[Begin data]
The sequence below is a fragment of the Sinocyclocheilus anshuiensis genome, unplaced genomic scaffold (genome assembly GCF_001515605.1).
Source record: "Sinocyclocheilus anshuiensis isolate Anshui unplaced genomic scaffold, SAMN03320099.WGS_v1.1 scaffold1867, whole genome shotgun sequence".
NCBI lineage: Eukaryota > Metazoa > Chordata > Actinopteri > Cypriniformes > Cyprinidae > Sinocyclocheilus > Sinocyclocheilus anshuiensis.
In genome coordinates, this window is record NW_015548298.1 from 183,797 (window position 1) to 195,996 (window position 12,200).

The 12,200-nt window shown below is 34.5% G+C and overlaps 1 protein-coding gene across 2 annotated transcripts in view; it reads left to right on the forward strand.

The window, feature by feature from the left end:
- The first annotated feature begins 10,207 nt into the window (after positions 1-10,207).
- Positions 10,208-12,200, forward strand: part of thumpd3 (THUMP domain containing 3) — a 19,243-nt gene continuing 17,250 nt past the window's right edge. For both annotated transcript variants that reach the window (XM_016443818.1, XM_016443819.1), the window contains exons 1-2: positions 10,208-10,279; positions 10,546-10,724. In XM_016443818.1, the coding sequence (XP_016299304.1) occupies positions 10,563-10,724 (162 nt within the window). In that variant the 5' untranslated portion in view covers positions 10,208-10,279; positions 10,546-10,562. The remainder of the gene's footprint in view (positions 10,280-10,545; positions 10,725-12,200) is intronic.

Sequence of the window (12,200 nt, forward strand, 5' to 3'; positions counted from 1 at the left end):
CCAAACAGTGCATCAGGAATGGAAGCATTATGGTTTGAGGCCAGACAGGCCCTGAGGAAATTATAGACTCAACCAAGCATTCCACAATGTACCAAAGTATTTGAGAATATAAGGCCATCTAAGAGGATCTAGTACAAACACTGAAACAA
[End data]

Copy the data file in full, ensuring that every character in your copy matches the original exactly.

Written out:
The sequence below is a fragment of the Sinocyclocheilus anshuiensis genome, unplaced genomic scaffold (genome assembly GCF_001515605.1).
Source record: "Sinocyclocheilus anshuiensis isolate Anshui unplaced genomic scaffold, SAMN03320099.WGS_v1.1 scaffold1867, whole genome shotgun sequence".
NCBI lineage: Eukaryota > Metazoa > Chordata > Actinopteri > Cypriniformes > Cyprinidae > Sinocyclocheilus > Sinocyclocheilus anshuiensis.
In genome coordinates, this window is record NW_015548298.1 from 183,797 (window position 1) to 195,996 (window position 12,200).

The 12,200-nt window shown below is 34.5% G+C and overlaps 1 protein-coding gene across 2 annotated transcripts in view; it reads left to right on the forward strand.

The window, feature by feature from the left end:
- The first annotated feature begins 10,207 nt into the window (after positions 1-10,207).
- Positions 10,208-12,200, forward strand: part of thumpd3 (THUMP domain containing 3) — a 19,243-nt gene continuing 17,250 nt past the window's right edge. For both annotated transcript variants that reach the window (XM_016443818.1, XM_016443819.1), the window contains exons 1-2: positions 10,208-10,279; positions 10,546-10,724. In XM_016443818.1, the coding sequence (XP_016299304.1) occupies positions 10,563-10,724 (162 nt within the window). In that variant the 5' untranslated portion in view covers positions 10,208-10,279; positions 10,546-10,562. The remainder of the gene's footprint in view (positions 10,280-10,545; positions 10,725-12,200) is intronic.

Sequence of the window (12,200 nt, forward strand, 5' to 3'; positions counted from 1 at the left end):
CCAAACAGTGCATCAGGAATGGAAGCATTATGGTTTGAGGCCAGACAGGCCCTGAGGAAATTATAGACTCAACCAAGCATTCCACAATGTACCAAAGTATTTGAGAATATAAGGCCATCTAAGAGGATCTAGTACAAACACTGAAACAA